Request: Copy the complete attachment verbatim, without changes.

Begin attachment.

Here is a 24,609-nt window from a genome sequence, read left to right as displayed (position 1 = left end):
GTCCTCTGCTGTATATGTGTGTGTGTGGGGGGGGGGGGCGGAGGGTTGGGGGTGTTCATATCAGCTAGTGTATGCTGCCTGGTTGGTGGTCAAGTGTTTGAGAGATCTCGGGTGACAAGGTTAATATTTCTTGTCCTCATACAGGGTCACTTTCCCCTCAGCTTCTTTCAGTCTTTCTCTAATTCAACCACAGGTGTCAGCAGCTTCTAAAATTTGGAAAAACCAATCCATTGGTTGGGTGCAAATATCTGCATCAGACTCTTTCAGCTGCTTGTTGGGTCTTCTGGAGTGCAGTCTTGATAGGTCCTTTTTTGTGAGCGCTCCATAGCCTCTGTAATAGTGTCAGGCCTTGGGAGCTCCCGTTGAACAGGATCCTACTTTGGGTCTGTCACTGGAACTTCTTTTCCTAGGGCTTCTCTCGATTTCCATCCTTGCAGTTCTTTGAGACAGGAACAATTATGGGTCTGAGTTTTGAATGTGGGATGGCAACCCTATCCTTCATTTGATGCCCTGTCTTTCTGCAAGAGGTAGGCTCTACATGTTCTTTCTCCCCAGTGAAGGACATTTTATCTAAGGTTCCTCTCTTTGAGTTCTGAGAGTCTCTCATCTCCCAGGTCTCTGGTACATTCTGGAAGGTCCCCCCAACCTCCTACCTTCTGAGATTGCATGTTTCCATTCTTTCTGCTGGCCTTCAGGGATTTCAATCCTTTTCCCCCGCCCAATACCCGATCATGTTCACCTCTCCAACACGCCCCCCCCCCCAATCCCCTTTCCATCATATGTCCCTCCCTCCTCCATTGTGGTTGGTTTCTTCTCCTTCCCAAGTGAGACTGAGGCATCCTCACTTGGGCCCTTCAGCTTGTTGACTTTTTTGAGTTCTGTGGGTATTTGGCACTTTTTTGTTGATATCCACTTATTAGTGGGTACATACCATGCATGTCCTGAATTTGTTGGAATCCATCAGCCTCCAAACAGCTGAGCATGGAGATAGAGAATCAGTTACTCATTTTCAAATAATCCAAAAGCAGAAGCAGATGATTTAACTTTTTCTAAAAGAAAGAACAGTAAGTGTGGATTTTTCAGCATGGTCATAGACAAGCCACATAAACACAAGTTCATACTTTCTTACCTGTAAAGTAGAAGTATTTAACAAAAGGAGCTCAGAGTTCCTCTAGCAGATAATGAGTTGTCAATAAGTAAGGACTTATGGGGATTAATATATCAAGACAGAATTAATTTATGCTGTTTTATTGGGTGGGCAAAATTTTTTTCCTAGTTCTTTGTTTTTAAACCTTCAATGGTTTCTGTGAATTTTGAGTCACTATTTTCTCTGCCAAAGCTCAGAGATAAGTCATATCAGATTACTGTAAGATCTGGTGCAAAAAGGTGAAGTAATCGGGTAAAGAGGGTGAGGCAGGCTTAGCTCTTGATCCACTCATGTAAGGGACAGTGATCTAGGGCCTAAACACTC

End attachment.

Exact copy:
Here is a 24,609-nt window from a genome sequence, read left to right as displayed (position 1 = left end):
GTCCTCTGCTGTATATGTGTGTGTGTGGGGGGGGGGGGCGGAGGGTTGGGGGTGTTCATATCAGCTAGTGTATGCTGCCTGGTTGGTGGTCAAGTGTTTGAGAGATCTCGGGTGACAAGGTTAATATTTCTTGTCCTCATACAGGGTCACTTTCCCCTCAGCTTCTTTCAGTCTTTCTCTAATTCAACCACAGGTGTCAGCAGCTTCTAAAATTTGGAAAAACCAATCCATTGGTTGGGTGCAAATATCTGCATCAGACTCTTTCAGCTGCTTGTTGGGTCTTCTGGAGTGCAGTCTTGATAGGTCCTTTTTTGTGAGCGCTCCATAGCCTCTGTAATAGTGTCAGGCCTTGGGAGCTCCCGTTGAACAGGATCCTACTTTGGGTCTGTCACTGGAACTTCTTTTCCTAGGGCTTCTCTCGATTTCCATCCTTGCAGTTCTTTGAGACAGGAACAATTATGGGTCTGAGTTTTGAATGTGGGATGGCAACCCTATCCTTCATTTGATGCCCTGTCTTTCTGCAAGAGGTAGGCTCTACATGTTCTTTCTCCCCAGTGAAGGACATTTTATCTAAGGTTCCTCTCTTTGAGTTCTGAGAGTCTCTCATCTCCCAGGTCTCTGGTACATTCTGGAAGGTCCCCCCAACCTCCTACCTTCTGAGATTGCATGTTTCCATTCTTTCTGCTGGCCTTCAGGGATTTCAATCCTTTTCCCCCGCCCAATACCCGATCATGTTCACCTCTCCAACACGCCCCCCCCCCCAATCCCCTTTCCATCATATGTCCCTCCCTCCTCCATTGTGGTTGGTTTCTTCTCCTTCCCAAGTGAGACTGAGGCATCCTCACTTGGGCCCTTCAGCTTGTTGACTTTTTTGAGTTCTGTGGGTATTTGGCACTTTTTTGTTGATATCCACTTATTAGTGGGTACATACCATGCATGTCCTGAATTTGTTGGAATCCATCAGCCTCCAAACAGCTGAGCATGGAGATAGAGAATCAGTTACTCATTTTCAAATAATCCAAAAGCAGAAGCAGATGATTTAACTTTTTCTAAAAGAAAGAACAGTAAGTGTGGATTTTTCAGCATGGTCATAGACAAGCCACATAAACACAAGTTCATACTTTCTTACCTGTAAAGTAGAAGTATTTAACAAAAGGAGCTCAGAGTTCCTCTAGCAGATAATGAGTTGTCAATAAGTAAGGACTTATGGGGATTAATATATCAAGACAGAATTAATTTATGCTGTTTTATTGGGTGGGCAAAATTTTTTTCCTAGTTCTTTGTTTTTAAACCTTCAATGGTTTCTGTGAATTTTGAGTCACTATTTTCTCTGCCAAAGCTCAGAGATAAGTCATATCAGATTACTGTAAGATCTGGTGCAAAAAGGTGAAGTAATCGGGTAAAGAGGGTGAGGCAGGCTTAGCTCTTGATCCACTCATGTAAGGGACAGTGATCTAGGGCCTAAACACTC